Dahlia’s aptly summarizes this just-released memo’s constitutional conclusion: “if the president authorizes it, it isn’t illegal.”
OLC, the office entrusted with making sure the President obeys the law instead here told the President that in fighting the war on terror, he is not bound by the laws Congress has enacted. That Congress lacks the authority to regulate the interrogation and treatment of enemy combatants. The earlier-leaked 2002 OLC torture memo said the same in connection with the CIA (a program the Bush administration sought to reassure us was extremely limited and controlled). Here, the military is the group exempt from the laws.
One striking example of the memo’s plainly flawed reasoning: In an 81-page memo, Yoo relegates to a footnote (footnote 13) and then quickly dismisses the clearly correct counter-argument that Congress may regulate interrogations under its constitutional authority to “make Rules for the Government and Regulation of the land and naval Forces.” His only support to the contrary is another still-secret OLC Bush administration memo, issued just the year before, that concluded Congress “cannot … make rules for the Armed Forces to regulate military commissions.” If Congress cannot regulate military commissions, Yoo argues, it cannot regulate interrogations. Of course, the Supreme Court in Hamdan has since held that not only does Congress have the authority to regulate military commissions, it had regulated them to render Bush’s military commissions unlawful.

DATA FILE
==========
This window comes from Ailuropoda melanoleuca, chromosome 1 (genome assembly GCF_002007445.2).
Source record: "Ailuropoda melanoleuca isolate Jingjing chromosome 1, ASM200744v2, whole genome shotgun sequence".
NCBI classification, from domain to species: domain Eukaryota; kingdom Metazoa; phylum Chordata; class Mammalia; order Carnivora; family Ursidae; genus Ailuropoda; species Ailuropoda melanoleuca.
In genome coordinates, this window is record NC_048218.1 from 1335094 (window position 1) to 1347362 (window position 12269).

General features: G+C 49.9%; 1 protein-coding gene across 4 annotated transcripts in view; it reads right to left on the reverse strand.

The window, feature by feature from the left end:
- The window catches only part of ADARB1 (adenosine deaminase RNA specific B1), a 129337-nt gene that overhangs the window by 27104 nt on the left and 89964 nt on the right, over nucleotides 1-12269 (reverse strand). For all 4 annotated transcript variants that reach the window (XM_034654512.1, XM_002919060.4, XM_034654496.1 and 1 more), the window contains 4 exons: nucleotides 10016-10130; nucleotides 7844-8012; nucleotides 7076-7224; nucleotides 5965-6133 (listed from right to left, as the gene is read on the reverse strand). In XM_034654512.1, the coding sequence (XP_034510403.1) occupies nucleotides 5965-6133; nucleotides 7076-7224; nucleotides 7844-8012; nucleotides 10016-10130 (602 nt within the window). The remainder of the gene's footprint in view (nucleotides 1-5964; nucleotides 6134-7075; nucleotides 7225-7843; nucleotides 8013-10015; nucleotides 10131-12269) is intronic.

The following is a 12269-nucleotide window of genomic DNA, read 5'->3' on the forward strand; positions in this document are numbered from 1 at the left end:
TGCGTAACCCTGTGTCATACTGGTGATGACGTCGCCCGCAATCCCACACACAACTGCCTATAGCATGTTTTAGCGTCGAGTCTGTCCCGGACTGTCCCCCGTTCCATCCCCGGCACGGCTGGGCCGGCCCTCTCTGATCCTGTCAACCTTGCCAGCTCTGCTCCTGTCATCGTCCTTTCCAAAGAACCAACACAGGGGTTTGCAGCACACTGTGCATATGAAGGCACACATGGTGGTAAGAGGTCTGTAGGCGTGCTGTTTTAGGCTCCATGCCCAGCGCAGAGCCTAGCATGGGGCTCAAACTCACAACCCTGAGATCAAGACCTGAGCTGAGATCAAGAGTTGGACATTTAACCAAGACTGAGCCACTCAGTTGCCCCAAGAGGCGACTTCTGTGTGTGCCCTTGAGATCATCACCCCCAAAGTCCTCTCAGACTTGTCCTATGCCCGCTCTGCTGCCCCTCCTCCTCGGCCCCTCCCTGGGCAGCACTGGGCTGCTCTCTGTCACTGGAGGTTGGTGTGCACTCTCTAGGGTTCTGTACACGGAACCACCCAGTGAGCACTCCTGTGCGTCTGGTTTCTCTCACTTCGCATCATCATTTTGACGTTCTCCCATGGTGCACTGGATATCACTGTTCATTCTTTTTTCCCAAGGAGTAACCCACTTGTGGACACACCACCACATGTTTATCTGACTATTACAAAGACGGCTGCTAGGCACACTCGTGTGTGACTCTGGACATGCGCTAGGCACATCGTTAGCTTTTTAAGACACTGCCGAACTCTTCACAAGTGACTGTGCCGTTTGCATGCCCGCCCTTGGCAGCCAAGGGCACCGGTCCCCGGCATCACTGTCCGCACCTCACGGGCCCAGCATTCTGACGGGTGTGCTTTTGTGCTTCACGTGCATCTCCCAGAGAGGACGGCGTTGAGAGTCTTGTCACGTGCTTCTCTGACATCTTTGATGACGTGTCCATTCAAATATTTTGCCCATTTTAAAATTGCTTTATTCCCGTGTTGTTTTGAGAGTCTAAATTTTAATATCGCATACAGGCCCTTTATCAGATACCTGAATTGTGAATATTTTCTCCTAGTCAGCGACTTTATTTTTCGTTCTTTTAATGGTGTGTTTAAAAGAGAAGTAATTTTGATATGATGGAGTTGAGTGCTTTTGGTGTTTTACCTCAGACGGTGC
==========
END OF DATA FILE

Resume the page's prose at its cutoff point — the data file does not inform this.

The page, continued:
John Yoo, the memo’s author, has the gall to continue to defend the legal reasoning in this memo, in the face even of Bush administration OLC head Jack Goldsmith’s harsh criticism–and withdrawal–of the memo. Not only that, Yoo attempts to spin the memo’s advice on presidential power as “near boilerplate:” “Far from inventing some novel interpretations of the Constitution, our legal advice to the President, in fact, was near boilerplate.”
I served at OLC for 5 years, including in the very position Yoo held and then later as its head (as acting assistant attorney general from 1997-98) and I have studied OLC and presidential power for the 10 years since. I know (many of us know) Yoo’s statement to be false. And not merely false, but irresponsibly and dangerously false in a way that impugns OLC’s integrity over time and threatens to undermine public faith in the possibility that any administration can be expected to adhere to the rule of law.
Far from “near boilerplate,” recall that the last President who took the view that “when the President does it that means that it is not illegal” was forced to resign in disgrace.